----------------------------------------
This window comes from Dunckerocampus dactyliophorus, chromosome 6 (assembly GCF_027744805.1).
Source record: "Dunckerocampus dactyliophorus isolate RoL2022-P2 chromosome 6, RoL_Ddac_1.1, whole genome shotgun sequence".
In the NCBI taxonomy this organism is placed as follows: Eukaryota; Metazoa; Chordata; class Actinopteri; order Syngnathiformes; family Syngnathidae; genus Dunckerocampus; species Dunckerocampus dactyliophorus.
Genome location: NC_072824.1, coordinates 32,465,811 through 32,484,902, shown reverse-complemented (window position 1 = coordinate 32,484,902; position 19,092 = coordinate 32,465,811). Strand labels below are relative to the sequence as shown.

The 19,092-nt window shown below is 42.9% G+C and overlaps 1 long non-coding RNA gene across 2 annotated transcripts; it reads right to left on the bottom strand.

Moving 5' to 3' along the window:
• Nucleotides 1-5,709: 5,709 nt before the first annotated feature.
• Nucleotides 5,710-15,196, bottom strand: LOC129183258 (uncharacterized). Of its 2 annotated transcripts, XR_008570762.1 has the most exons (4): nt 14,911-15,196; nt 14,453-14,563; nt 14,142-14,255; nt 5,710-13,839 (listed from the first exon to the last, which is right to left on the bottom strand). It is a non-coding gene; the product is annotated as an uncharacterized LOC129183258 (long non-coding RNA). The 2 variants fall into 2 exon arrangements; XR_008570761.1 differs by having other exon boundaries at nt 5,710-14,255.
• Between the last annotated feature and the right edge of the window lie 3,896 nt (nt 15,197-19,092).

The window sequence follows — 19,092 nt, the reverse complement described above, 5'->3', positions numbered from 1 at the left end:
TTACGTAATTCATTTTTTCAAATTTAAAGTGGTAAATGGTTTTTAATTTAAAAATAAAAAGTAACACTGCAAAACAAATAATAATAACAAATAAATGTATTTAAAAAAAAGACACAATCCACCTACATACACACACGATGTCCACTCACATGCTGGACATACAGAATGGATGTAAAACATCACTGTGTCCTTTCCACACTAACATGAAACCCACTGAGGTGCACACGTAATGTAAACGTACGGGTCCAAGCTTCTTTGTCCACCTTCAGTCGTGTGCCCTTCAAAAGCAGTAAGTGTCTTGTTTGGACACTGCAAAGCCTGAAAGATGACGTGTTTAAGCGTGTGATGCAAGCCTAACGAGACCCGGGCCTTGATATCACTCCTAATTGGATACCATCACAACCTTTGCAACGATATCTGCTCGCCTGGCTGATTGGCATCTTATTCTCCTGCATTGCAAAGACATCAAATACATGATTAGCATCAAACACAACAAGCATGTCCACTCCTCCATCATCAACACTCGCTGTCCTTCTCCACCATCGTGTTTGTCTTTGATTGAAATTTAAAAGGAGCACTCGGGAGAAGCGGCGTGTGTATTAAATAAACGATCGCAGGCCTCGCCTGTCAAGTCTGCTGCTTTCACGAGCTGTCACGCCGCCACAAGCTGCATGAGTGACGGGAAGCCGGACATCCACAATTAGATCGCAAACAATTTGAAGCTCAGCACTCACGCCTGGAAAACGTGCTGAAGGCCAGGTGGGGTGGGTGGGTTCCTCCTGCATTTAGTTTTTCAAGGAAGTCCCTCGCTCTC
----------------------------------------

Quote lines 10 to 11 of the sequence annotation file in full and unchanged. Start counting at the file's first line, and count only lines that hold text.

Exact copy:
The window sequence follows — 19,092 nt, the reverse complement described above, 5'->3', positions numbered from 1 at the left end:
TTACGTAATTCATTTTTTCAAATTTAAAGTGGTAAATGGTTTTTAATTTAAAAATAAAAAGTAACACTGCAAAACAAATAATAATAACAAATAAATGTATTTAAAAAAAAGACACAATCCACCTACATACACACACGATGTCCACTCACATGCTGGACATACAGAATGGATGTAAAACATCACTGTGTCCTTTCCACACTAACATGAAACCCACTGAGGTGCACACGTAATGTAAACGTACGGGTCCAAGCTTCTTTGTCCACCTTCAGTCGTGTGCCCTTCAAAAGCAGTAAGTGTCTTGTTTGGACACTGCAAAGCCTGAAAGATGACGTGTTTAAGCGTGTGATGCAAGCCTAACGAGACCCGGGCCTTGATATCACTCCTAATTGGATACCATCACAACCTTTGCAACGATATCTGCTCGCCTGGCTGATTGGCATCTTATTCTCCTGCATTGCAAAGACATCAAATACATGATTAGCATCAAACACAACAAGCATGTCCACTCCTCCATCATCAACACTCGCTGTCCTTCTCCACCATCGTGTTTGTCTTTGATTGAAATTTAAAAGGAGCACTCGGGAGAAGCGGCGTGTGTATTAAATAAACGATCGCAGGCCTCGCCTGTCAAGTCTGCTGCTTTCACGAGCTGTCACGCCGCCACAAGCTGCATGAGTGACGGGAAGCCGGACATCCACAATTAGATCGCAAACAATTTGAAGCTCAGCACTCACGCCTGGAAAACGTGCTGAAGGCCAGGTGGGGTGGGTGGGTTCCTCCTGCATTTAGTTTTTCAAGGAAGTCCCTCGCTCTC